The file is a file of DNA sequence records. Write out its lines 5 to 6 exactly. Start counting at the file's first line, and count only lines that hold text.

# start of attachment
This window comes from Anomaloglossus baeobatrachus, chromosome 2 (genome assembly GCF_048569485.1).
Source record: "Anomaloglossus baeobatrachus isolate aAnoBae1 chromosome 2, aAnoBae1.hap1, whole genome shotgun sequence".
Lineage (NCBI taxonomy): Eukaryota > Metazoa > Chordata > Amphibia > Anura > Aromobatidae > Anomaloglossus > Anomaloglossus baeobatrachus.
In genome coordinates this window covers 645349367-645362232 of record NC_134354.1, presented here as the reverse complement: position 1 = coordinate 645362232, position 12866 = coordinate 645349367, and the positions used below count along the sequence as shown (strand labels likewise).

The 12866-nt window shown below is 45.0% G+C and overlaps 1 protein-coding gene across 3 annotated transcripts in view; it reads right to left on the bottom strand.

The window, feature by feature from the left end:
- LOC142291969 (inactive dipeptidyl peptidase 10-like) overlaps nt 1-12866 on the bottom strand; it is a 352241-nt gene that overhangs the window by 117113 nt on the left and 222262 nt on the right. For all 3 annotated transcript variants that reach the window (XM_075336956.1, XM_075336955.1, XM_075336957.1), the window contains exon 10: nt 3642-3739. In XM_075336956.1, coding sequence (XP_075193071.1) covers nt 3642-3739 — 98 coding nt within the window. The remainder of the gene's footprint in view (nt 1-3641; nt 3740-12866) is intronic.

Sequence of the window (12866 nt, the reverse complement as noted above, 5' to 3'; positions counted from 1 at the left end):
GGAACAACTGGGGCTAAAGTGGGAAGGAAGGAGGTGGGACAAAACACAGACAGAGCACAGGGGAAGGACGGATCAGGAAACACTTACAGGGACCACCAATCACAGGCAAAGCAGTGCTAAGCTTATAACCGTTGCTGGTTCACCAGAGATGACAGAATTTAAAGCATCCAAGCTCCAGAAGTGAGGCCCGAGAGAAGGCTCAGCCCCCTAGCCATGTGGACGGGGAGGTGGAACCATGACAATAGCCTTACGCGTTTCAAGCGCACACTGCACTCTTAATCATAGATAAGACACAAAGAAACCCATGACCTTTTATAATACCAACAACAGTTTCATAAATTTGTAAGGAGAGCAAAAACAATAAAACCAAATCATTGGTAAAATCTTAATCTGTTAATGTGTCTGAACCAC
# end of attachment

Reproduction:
The 12866-nt window shown below is 45.0% G+C and overlaps 1 protein-coding gene across 3 annotated transcripts in view; it reads right to left on the bottom strand.

The window, feature by feature from the left end: